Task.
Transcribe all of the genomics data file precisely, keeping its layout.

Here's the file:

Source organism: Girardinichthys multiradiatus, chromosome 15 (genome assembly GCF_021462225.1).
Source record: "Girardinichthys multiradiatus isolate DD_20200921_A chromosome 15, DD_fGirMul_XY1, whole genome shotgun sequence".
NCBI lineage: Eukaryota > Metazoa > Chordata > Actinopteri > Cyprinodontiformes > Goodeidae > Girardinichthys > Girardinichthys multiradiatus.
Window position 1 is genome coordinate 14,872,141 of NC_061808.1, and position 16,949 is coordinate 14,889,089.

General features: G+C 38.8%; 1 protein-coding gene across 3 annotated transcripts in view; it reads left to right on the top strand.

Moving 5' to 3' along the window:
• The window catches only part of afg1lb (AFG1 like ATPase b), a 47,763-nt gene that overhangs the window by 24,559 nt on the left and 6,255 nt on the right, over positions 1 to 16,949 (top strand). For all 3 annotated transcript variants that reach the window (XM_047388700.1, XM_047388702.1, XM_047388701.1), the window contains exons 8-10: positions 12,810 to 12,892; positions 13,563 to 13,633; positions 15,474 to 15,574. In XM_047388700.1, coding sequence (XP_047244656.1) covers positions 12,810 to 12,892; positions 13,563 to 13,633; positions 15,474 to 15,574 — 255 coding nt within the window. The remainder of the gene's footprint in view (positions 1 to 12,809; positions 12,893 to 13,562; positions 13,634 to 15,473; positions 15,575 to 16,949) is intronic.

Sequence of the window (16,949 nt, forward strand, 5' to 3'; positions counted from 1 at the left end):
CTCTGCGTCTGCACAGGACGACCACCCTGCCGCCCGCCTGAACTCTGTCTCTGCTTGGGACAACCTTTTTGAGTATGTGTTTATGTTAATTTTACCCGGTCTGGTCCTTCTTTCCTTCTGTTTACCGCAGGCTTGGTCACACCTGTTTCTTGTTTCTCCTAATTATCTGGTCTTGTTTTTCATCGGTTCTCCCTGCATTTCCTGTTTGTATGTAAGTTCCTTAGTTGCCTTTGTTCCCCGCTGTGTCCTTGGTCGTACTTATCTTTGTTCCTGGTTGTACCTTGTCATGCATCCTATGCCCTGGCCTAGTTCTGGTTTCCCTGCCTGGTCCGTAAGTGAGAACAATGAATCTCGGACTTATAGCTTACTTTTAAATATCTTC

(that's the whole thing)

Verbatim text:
Source organism: Girardinichthys multiradiatus, chromosome 15 (genome assembly GCF_021462225.1).
Source record: "Girardinichthys multiradiatus isolate DD_20200921_A chromosome 15, DD_fGirMul_XY1, whole genome shotgun sequence".
NCBI lineage: Eukaryota > Metazoa > Chordata > Actinopteri > Cyprinodontiformes > Goodeidae > Girardinichthys > Girardinichthys multiradiatus.
Window position 1 is genome coordinate 14,872,141 of NC_061808.1, and position 16,949 is coordinate 14,889,089.

General features: G+C 38.8%; 1 protein-coding gene across 3 annotated transcripts in view; it reads left to right on the top strand.

Moving 5' to 3' along the window:
• The window catches only part of afg1lb (AFG1 like ATPase b), a 47,763-nt gene that overhangs the window by 24,559 nt on the left and 6,255 nt on the right, over positions 1 to 16,949 (top strand). For all 3 annotated transcript variants that reach the window (XM_047388700.1, XM_047388702.1, XM_047388701.1), the window contains exons 8-10: positions 12,810 to 12,892; positions 13,563 to 13,633; positions 15,474 to 15,574. In XM_047388700.1, coding sequence (XP_047244656.1) covers positions 12,810 to 12,892; positions 13,563 to 13,633; positions 15,474 to 15,574 — 255 coding nt within the window. The remainder of the gene's footprint in view (positions 1 to 12,809; positions 12,893 to 13,562; positions 13,634 to 15,473; positions 15,575 to 16,949) is intronic.

Sequence of the window (16,949 nt, forward strand, 5' to 3'; positions counted from 1 at the left end):
CTCTGCGTCTGCACAGGACGACCACCCTGCCGCCCGCCTGAACTCTGTCTCTGCTTGGGACAACCTTTTTGAGTATGTGTTTATGTTAATTTTACCCGGTCTGGTCCTTCTTTCCTTCTGTTTACCGCAGGCTTGGTCACACCTGTTTCTTGTTTCTCCTAATTATCTGGTCTTGTTTTTCATCGGTTCTCCCTGCATTTCCTGTTTGTATGTAAGTTCCTTAGTTGCCTTTGTTCCCCGCTGTGTCCTTGGTCGTACTTATCTTTGTTCCTGGTTGTACCTTGTCATGCATCCTATGCCCTGGCCTAGTTCTGGTTTCCCTGCCTGGTCCGTAAGTGAGAACAATGAATCTCGGACTTATAGCTTACTTTTAAATATCTTC